Nation

Intelligence Briefings on Russia Cited Unproven Trump Claims

WASHINGTON — The chiefs of US intelligence agencies last week presented President Obama and President-elect Donald Trump with a summary of unsubstantiated reports that Russia had collected compromising and salacious personal information about Trump, two officials with knowledge of the briefing said.

The summary is based on memos generated by political operatives seeking to derail Trump’s candidacy. Details of the reports began circulating in the fall and were widely known among journalists and politicians in Washington.

Advertisement

The two-page summary, first reported by CNN, was presented as an appendix to the intelligence agencies’ report on the Russian hacking of the election, the officials said. The material was not corroborated, and The New York Times has not been able to confirm the claims. But intelligence agencies considered it so potentially explosive that they decided Obama, Trump, and congressional leaders needed to be told about it and informed that the agencies were investigating it.

Intelligence officials were concerned the information would leak before they informed Trump of its existence, said the officials, who spoke on the condition of anonymity because the summary is classified and talking about it would be a felony.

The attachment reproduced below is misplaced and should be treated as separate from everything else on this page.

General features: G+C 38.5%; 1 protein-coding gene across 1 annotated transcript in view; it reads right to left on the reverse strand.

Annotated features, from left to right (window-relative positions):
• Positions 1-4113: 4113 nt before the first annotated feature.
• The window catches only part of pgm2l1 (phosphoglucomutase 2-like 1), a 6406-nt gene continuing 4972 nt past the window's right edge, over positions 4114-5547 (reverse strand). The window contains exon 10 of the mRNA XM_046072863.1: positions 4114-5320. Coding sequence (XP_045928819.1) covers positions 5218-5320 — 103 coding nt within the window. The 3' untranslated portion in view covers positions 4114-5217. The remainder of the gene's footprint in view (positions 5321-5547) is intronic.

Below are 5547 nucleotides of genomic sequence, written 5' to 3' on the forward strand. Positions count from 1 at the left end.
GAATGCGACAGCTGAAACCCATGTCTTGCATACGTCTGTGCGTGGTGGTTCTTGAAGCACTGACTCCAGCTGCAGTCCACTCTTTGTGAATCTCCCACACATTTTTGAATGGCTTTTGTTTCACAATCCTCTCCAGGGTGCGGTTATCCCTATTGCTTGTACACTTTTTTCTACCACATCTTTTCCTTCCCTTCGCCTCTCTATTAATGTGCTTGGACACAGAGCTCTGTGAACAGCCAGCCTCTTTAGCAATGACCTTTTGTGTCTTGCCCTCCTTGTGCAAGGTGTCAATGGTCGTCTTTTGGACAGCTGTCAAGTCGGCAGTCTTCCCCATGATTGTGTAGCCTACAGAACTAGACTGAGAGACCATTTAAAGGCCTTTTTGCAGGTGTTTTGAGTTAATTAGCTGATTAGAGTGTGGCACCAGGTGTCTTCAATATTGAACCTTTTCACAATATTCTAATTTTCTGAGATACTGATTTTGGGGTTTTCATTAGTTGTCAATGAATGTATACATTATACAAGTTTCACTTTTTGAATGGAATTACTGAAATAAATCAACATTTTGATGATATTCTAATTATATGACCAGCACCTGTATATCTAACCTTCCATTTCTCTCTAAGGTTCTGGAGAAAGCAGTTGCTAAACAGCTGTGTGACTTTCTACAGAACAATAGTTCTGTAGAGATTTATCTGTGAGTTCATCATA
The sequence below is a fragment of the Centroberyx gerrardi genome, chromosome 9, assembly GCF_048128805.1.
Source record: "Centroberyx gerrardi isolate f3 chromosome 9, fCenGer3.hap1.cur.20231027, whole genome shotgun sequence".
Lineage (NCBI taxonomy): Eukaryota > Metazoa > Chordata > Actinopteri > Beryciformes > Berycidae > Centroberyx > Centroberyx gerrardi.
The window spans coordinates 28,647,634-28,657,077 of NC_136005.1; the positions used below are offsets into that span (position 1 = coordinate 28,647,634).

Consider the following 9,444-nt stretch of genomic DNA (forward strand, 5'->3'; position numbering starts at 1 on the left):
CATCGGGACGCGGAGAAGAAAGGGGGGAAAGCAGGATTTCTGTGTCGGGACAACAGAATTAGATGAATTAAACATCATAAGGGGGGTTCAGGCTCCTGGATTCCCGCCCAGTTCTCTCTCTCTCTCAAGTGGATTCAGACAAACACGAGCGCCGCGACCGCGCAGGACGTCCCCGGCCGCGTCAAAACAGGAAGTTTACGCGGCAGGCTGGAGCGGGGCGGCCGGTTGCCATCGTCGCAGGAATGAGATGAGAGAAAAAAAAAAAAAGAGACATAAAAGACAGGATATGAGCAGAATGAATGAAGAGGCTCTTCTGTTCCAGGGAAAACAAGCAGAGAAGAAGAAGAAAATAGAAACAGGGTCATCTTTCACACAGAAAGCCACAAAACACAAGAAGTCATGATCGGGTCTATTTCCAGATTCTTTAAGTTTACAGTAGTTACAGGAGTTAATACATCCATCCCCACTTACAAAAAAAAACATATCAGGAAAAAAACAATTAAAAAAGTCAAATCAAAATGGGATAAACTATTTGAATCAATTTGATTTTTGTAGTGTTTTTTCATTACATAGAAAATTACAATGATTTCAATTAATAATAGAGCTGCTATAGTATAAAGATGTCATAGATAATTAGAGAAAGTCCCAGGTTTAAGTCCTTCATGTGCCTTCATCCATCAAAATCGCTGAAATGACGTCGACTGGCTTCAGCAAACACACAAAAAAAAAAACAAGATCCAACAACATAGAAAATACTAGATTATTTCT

Get Ground Game in your inbox:
Daily updates and analysis on national politics from James Pindell.
Thank you for signing up! Sign up for more newsletters here

On Tuesday night, Trump responded on Twitter: “FAKE NEWS — A TOTAL POLITICAL WITCH HUNT!”

In an appearance recorded for NBC’s “Late Night with Seth Meyers,” Trump’s spokeswoman, Kellyanne Conway, said of the claims in the opposition research memos, “He has said he is not aware of that.”

Trump was expected to hold a previously scheduled news conference Wednesday to discuss his future plans regarding his role with the Trump Organization.

Advertisement

Since the intelligence agencies’ report Friday that President Vladimir Putin of Russia had ordered the hacking and leaks of Democratic e-mails in order to hurt Hillary Clinton and help Trump, the president-elect and his aides have said that Democrats are trying to mar his election victory.

The decision of top intelligence officials to give the president, the president-elect, and the so-called Gang of Eight — Republican and Democratic leaders of Congress and the intelligence committees — what they know to be unverified, defamatory material was extremely unusual.

The appendix summarized opposition research memos prepared mainly by a retired British intelligence operative for a Washington political and corporate research firm. The firm was paid for its work first by Trump’s Republican rivals and later by supporters of Clinton, his Democratic opponent. The Times has checked on a number of the details included in the memos but has been unable to substantiate them.